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'Rushed' Gaikwad finds his red-ball rhythm to score a fine century

Batter highlights, quite eloquently, the challenges of shifting from white-ball cricket to red-ball cricket

Afzal Jiwani
Afzal Jiwani
Ruturaj Gaikwad brought up his fifth first-class hundred on Thursday  •  Manoj Bookanakere/KSCA

Ruturaj Gaikwad brought up his fifth first-class hundred on Thursday  •  Manoj Bookanakere/KSCA

Chennai Super Kings and India opener Ruturaj Gaikwad is hard at work trying to become an all-format cricketer.
Playing for India A in the third unofficial Test against New Zealand A, the batter scored a magnificent hundred off just 127 balls. The pace of his run-scoring perhaps make sense when seen in the light of his exploits in white-ball cricket, especially in the IPL. But to be so fluent while playing only his third first-class game in 30 months was something special.
Speaking to journalists in Bengaluru after the end of first day's play, Gaikwad said, "It's a massive difference playing days cricket after so long. I feel in the first two innings, first two games I was rushed a bit. Hence, my mindset here was to just stay on the wicket. I knew that their spinners (when compared to ours) are not up to the mark, so obviously the runs would flow."
Gaikwad was eloquent as he tried to explain the difficulties of a batter adjusting to the demands of red-ball cricket, especially given how we live in a time when white-ball skills seep into players' muscle memory.
"Its like you are used to it, where your bat flows naturally for all the shots you want to play in T20 cricket," he said. "You have to be ready for each and every ball and have three particular options in your mind for each ball. Then, all of a sudden, to come red-ball cricket where you don't really have to look for runs, you have to focus on staying on the wicket.
"The first thing you have to do here, shifting from white to red (ball) is stopping that instinct and trying to just focus on your breath, play ball by ball, session by session and trying to play out the day. You have to apply your basics like playing under your head, having your shoulder aligned, if the ball is really outside of your right eye [as a right-hander] then leaving it alone. These basics come into the game for red-ball cricket."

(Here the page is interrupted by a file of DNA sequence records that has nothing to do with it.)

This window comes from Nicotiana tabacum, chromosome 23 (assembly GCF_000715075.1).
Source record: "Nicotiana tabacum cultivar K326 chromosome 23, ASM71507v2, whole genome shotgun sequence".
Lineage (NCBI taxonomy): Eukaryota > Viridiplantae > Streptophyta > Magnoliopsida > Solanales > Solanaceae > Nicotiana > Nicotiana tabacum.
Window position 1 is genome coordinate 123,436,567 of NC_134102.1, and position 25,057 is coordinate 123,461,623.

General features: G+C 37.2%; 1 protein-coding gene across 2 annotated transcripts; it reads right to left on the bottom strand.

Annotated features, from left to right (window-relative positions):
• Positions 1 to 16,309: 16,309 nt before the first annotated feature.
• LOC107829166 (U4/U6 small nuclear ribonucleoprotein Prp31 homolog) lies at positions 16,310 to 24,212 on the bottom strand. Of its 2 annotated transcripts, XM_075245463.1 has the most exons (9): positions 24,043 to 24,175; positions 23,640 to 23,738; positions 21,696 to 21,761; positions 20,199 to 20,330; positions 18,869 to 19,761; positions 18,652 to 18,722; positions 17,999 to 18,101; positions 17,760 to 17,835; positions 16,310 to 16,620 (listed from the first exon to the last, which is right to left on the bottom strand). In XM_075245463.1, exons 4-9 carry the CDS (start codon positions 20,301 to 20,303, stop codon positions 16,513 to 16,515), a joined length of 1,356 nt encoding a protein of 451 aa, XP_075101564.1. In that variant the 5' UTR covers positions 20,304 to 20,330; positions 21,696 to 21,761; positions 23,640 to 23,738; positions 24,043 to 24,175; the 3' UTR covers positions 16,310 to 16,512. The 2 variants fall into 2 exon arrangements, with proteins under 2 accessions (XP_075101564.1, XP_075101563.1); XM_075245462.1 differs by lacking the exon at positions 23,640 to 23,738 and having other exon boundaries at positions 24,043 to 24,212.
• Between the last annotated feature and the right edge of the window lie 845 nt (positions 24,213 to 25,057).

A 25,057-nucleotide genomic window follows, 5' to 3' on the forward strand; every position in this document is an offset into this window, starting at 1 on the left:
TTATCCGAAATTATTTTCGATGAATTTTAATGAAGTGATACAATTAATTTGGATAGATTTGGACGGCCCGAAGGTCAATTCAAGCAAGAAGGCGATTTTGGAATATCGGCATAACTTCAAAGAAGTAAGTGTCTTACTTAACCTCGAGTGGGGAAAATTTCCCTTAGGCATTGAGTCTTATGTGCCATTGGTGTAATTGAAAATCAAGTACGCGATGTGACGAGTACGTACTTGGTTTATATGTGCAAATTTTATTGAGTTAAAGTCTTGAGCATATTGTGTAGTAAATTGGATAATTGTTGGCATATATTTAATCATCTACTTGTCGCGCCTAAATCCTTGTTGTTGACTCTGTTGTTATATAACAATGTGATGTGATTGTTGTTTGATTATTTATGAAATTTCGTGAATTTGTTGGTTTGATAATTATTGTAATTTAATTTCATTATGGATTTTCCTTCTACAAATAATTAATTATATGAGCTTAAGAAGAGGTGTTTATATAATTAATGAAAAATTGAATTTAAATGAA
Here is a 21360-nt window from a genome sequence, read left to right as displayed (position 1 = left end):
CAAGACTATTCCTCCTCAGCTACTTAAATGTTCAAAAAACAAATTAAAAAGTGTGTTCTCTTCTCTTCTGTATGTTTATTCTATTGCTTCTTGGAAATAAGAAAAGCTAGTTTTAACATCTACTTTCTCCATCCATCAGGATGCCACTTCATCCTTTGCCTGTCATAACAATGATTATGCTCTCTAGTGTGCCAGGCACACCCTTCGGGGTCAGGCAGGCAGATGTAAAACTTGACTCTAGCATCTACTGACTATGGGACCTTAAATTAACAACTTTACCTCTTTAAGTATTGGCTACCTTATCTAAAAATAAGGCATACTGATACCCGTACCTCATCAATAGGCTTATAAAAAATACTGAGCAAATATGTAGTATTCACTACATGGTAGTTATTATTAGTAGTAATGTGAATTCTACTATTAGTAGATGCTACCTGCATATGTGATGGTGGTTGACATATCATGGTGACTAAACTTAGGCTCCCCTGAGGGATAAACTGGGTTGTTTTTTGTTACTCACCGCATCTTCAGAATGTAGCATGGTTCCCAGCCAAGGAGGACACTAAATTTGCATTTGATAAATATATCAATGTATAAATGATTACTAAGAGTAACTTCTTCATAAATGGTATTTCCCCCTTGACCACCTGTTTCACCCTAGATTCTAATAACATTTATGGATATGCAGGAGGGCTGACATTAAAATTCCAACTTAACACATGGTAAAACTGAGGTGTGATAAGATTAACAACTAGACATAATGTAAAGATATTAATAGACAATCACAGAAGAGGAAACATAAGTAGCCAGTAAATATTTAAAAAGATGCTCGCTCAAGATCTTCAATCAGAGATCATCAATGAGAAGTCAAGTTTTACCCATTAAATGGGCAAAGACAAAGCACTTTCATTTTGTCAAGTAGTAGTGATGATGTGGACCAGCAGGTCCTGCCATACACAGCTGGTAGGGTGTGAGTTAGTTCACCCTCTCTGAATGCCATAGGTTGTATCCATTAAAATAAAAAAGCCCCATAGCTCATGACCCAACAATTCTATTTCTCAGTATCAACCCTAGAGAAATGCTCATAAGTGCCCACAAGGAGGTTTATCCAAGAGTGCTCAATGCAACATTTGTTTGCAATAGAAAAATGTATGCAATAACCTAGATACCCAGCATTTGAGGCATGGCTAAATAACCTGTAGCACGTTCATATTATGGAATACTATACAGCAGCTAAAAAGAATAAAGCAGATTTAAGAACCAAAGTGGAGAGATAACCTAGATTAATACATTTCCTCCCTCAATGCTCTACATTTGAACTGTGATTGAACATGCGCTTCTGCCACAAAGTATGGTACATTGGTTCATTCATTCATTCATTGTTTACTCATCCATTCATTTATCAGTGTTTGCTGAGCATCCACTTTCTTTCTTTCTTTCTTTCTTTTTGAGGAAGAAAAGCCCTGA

Technique is just one area of focus for an all-format player. "After playing lot of cricket, the mind has many thoughts and keeps flowing in all directions and there are lot of inputs coming in," Gaikwad said. "It is very important to be focused and to know your own game as to how you can channel it in different formats."
Although he is known for his exploits as an opener in white-ball cricket, Gaikwad was happy to occupy the No. 3 role in this India A side.
"I think even in first class, while playing for my state [Maharashtra], usually when we tend to play an extra batter, I play at three," he said. "When we play an extra bowler, I open the batting. The role has always been flexible. And obviously both Priyank [Panchal] and Abhimanyu [Easwaran] are experienced and have been opening the innings for a long time so they deserve to be there (opening). I have been used to this (number 3) role so not much has changed or is different."
Scoring a century for India A against a quality attack on a bowler-friendly pitch is an achievement. However Gaikwad was in no mood to celebrate. He was disappointed that he fell for 108 when he was looking set to make an even bigger score. And that feeling only got worse when New Zealand A built on the breakthrough, picking up the last six wickets for just 48 runs and bowling his side out for 293.
"I had a very good chance to make a big one," Gaikwad said. "Not only for myself but I felt that me staying at the wicket today would've been very crucial for us as a team. It would've been a different scenario if I was there. And maybe I would've added 40-50-60 runs with the tail tomorrow and the total would've been very different. Big one (disappointment) for me personally and even for the team as I feel we're 50-60 runs short for sure."
Having made his international debut in 2021, and been part of a few India squads recently, Gaikwad retains the fire to play at the highest level. But for now, he is just focused on what is immediately in front of him.
"Be it a domestic game or any other game, the focus and approach has to be the same. No personal agenda in that," he said. "Whatever the team situation is, you have to make sure you adapt to it as quickly as possible. Make sure you're doing the job what is required of you. Be it Ranji Trophy, India A, IPL or the international team, the role depends on what the team requires. You have to keep the team first."
This 27-year-old batter is excited about the prospect of having a full-fledged domestic and Ranji Trophy season. He hopes that it would be a good challenge for him.

Afzal Jiwani is a sub-editor at ESPNcricinfo Hindi. @jiwani_afzal